I was invited to Google’s news conference on artificial intelligence in Tokyo last week.
The technology giant said it wants to use AI to solve difficult social and environmental issues such as those pertaining to medicine, disaster prediction, environmental conservation, agriculture, and cultural heritage.
For that purpose, Google has launched a project called AI for Social Good, which is divided into two parts: “Research & Engineering” and “Empowering others to solve big problems”.
The Google Health team, for example, has built a machine that uses algorithms to detect certain diseases, such as liver cancer, breast cancer and diabetic retinopathy. The AI vision can be more efficient and accurate in diagnosing these diseases, and as a result, patients can get timely alerts and better treatment.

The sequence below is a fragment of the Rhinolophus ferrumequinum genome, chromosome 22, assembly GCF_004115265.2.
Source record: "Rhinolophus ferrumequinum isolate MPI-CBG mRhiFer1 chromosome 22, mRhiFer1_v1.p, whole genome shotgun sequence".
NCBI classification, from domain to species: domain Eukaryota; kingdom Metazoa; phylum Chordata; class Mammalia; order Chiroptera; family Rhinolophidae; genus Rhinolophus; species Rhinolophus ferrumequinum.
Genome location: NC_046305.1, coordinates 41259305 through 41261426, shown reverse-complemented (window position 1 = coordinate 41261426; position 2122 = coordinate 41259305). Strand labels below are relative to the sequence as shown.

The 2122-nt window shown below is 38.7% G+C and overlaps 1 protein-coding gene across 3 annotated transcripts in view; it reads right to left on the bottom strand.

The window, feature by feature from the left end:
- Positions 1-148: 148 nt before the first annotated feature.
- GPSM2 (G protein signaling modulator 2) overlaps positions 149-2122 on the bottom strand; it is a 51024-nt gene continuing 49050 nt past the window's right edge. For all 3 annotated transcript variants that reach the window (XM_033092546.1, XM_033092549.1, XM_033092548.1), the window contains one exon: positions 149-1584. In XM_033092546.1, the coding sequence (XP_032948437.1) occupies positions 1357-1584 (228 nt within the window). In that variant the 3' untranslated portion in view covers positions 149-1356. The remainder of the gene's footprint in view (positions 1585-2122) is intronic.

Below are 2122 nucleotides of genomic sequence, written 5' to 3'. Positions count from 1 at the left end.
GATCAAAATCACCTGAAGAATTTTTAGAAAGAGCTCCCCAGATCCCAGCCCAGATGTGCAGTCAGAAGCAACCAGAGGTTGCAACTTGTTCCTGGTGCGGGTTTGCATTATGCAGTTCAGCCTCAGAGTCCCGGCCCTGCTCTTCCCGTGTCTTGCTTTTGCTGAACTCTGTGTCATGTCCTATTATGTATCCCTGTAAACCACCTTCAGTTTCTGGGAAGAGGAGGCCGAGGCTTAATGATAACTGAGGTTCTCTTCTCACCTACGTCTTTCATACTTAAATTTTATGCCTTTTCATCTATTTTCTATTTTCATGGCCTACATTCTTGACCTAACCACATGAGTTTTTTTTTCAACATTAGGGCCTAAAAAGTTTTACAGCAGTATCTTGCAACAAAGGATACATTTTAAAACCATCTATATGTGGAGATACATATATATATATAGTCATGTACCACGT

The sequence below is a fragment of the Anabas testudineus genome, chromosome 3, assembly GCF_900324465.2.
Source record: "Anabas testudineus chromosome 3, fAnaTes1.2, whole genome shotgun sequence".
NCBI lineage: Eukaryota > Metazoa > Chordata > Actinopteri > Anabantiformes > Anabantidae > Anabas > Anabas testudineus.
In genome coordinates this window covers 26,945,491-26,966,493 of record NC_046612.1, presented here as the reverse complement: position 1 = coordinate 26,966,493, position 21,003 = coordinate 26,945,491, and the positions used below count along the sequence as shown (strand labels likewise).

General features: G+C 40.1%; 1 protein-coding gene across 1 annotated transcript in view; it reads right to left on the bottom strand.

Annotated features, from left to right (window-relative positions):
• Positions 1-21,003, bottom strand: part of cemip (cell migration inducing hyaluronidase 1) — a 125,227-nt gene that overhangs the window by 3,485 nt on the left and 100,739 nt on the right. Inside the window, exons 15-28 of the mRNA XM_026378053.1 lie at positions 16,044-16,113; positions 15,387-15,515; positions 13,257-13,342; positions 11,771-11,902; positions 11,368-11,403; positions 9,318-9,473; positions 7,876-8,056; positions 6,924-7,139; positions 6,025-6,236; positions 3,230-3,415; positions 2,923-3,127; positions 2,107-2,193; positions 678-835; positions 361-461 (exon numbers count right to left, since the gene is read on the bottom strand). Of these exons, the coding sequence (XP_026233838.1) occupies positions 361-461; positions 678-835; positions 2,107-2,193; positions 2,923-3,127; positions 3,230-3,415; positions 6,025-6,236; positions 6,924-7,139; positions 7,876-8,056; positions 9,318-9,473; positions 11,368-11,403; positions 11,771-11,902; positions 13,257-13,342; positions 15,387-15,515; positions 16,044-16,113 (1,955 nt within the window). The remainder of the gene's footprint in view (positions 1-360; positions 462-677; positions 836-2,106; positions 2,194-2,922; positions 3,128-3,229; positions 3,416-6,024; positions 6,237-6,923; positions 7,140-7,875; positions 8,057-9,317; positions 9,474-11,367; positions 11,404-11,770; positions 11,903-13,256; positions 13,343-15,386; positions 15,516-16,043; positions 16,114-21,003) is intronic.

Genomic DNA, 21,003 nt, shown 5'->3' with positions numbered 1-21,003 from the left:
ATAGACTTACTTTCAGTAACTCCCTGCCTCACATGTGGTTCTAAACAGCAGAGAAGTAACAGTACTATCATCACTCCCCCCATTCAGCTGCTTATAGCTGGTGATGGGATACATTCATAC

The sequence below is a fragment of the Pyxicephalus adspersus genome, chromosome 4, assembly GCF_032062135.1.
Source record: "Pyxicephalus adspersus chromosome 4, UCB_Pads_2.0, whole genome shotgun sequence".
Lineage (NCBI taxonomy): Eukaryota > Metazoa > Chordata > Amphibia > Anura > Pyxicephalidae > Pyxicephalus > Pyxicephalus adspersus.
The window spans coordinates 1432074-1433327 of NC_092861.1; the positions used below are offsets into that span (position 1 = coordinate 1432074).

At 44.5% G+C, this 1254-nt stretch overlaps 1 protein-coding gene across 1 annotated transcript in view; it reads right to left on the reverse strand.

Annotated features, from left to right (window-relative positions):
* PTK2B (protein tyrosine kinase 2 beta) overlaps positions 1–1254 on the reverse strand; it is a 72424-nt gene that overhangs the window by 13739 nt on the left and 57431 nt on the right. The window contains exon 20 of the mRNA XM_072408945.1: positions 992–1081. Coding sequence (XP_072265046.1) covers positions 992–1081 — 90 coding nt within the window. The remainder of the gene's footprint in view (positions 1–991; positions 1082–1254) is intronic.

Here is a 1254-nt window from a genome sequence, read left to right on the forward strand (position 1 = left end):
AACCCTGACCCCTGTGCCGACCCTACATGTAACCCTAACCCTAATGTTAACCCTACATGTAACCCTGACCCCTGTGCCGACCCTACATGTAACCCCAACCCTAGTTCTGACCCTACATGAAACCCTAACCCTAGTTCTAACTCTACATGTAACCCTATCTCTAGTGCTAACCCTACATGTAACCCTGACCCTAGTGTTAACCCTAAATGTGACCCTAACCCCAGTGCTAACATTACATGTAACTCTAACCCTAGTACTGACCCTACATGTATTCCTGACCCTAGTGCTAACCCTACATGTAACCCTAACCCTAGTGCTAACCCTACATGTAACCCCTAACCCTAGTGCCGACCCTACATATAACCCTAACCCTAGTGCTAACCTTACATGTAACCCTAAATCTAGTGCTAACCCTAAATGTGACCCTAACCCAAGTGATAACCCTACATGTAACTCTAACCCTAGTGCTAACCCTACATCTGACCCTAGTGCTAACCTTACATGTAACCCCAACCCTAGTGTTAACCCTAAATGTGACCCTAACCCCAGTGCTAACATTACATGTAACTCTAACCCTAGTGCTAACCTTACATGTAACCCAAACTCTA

Live Transcribe is an accessibility app designed to help the deaf and hard of hearing to communicate with others. The app can perform real-time transcription of speech, transforming sound to text on the screen. It supports 70 different languages and recognizes more than 40 different sounds such as a baby crying or a siren wailing.
Nonprofit organization Rainforest Connection, on the other hand, has created a monitoring system that leverages on Google’s machine learning technology to help stop illegal logging.
Using old, reconfigured cellphones, the system employs solar power and is placed on trees to pick up the sound of chainsaws. The app uses Google’s technology to differentiate numerous sounds in rainforests.
This article appeared in the Hong Kong Economic Journal on July 15
Translation by Julie Zhu
[Chinese version 中文版]
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